Personal area networks (PANs) are short-range wireless networks that work over a range of tens of metres. PANs main role is to eliminate cables that connect devices to peripherals.
Typical PAN technologies include:
- Cordless products, such as mouse devices and keyboards, that use radio or infrared. These are inexpensive and easy to install and use. Certain products, such as the cordless phone, can have a considerably wider range.
- Bluetooth, which allows enabled devices such as phones, mobiles, mouse devices, headsets, PCs, printers and keyboards to connect wirelessly within a range of 10 metres. Bluetooth technology is built into some devices, while you can upgrade other models with a Bluetooth card.
What can personal area networks do?
- Wireless connections between PCs and peripherals can free up floor space, remove unwanted cables and liberate floor plans.
- Connected Bluetooth devices can automatically synchronise data downloads and uploads, and exchange information.
- Mobile employees can use Bluetooth-equipped devices to access office-based peripherals such as printers, if these support Bluetooth technology.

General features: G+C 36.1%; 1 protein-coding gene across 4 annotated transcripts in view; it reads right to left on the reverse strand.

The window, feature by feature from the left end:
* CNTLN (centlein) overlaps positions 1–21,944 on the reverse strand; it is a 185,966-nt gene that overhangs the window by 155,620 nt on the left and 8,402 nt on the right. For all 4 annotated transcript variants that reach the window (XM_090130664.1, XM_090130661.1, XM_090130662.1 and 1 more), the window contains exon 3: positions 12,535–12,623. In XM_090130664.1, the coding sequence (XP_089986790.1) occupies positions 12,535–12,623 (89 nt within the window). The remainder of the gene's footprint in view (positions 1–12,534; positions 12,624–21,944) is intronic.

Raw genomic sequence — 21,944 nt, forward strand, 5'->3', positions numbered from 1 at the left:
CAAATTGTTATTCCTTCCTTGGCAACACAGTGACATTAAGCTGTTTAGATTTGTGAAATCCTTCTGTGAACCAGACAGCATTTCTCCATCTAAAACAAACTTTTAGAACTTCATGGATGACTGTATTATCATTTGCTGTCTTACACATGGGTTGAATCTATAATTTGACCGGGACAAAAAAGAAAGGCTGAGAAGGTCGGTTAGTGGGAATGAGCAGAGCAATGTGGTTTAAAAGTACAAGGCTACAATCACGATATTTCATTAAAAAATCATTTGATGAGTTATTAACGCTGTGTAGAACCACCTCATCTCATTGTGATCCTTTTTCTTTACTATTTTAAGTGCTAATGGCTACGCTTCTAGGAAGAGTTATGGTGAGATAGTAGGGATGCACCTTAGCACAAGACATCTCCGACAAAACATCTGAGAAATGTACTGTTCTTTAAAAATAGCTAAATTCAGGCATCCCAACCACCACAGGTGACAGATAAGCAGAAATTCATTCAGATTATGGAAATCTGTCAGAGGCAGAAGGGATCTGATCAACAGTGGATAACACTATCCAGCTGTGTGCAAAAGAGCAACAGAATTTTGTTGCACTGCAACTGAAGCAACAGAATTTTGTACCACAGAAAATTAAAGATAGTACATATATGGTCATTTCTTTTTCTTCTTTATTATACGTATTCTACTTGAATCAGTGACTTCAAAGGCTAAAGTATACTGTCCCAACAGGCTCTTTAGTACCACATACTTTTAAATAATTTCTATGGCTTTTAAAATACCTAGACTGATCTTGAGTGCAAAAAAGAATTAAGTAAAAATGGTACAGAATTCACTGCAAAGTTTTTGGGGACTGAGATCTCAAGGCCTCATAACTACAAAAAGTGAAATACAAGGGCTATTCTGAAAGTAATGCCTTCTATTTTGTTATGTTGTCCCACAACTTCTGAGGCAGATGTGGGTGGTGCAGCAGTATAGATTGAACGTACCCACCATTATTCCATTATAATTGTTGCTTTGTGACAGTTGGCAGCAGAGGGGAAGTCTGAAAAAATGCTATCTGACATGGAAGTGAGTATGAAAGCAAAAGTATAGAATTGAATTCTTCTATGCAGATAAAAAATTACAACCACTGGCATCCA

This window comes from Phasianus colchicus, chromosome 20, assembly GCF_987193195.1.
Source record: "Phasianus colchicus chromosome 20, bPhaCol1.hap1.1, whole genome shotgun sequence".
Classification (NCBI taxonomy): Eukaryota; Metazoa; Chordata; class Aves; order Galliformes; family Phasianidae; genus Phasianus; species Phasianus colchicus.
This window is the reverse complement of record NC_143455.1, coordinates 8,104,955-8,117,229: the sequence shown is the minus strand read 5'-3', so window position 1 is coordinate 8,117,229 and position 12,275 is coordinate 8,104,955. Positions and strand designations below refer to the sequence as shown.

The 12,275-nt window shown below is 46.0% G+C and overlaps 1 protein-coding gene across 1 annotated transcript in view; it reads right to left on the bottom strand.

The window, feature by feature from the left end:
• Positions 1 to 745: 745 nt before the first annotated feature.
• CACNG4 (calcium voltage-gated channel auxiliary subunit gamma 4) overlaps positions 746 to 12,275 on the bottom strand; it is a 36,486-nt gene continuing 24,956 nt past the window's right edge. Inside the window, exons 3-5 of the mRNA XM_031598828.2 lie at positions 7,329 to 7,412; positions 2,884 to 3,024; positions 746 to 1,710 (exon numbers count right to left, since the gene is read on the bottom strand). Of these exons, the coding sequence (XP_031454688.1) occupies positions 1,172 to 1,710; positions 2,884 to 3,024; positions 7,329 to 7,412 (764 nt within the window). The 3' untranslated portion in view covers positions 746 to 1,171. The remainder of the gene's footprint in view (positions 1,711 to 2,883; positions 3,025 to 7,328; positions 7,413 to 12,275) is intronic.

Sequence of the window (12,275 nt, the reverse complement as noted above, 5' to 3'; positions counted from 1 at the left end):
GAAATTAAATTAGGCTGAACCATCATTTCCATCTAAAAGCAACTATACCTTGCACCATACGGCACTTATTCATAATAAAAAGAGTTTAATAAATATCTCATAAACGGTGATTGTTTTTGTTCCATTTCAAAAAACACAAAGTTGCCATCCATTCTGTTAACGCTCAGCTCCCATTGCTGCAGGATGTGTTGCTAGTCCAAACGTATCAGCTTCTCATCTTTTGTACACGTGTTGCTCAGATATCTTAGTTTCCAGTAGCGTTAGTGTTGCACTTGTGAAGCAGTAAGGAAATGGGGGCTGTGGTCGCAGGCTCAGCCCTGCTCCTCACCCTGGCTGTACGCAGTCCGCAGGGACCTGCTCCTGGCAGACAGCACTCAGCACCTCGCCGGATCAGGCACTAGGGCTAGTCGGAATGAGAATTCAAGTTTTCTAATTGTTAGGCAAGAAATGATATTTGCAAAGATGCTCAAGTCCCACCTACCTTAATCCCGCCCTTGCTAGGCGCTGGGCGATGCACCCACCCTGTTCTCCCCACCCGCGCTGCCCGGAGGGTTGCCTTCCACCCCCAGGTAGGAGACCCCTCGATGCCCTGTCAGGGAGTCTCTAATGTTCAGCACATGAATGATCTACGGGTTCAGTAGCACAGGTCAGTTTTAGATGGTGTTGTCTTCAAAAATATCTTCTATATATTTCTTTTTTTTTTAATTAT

- You can use Bluetooth to wirelessly control equipment and machinery. For example, the engine management system in a car could be Bluetooth-enabled, allowing the service engineer to diagnose and fix faults.
- PANs can have more interesting applications - for example, attendees at an exhibition could be given PAN-enabled 'smart' badges that could be read wirelessly to control access to the venue and to allow an attendee to pass contact information to exhibitors.
Personal area network (PAN) advantages and disadvantages
- PANs are efficient, cost-effective and convenient.
- Some PANs can interact badly with other wireless networking technologies using the same radio bands.
- Bluetooth networks are relatively secure but have slow data rates.
- Bluetooth is a short-range solution - tens of metres - and is not suitable for wireless connection over larger distances.
If you need a wider range of networking solutions, see wireless local area networks (LANs).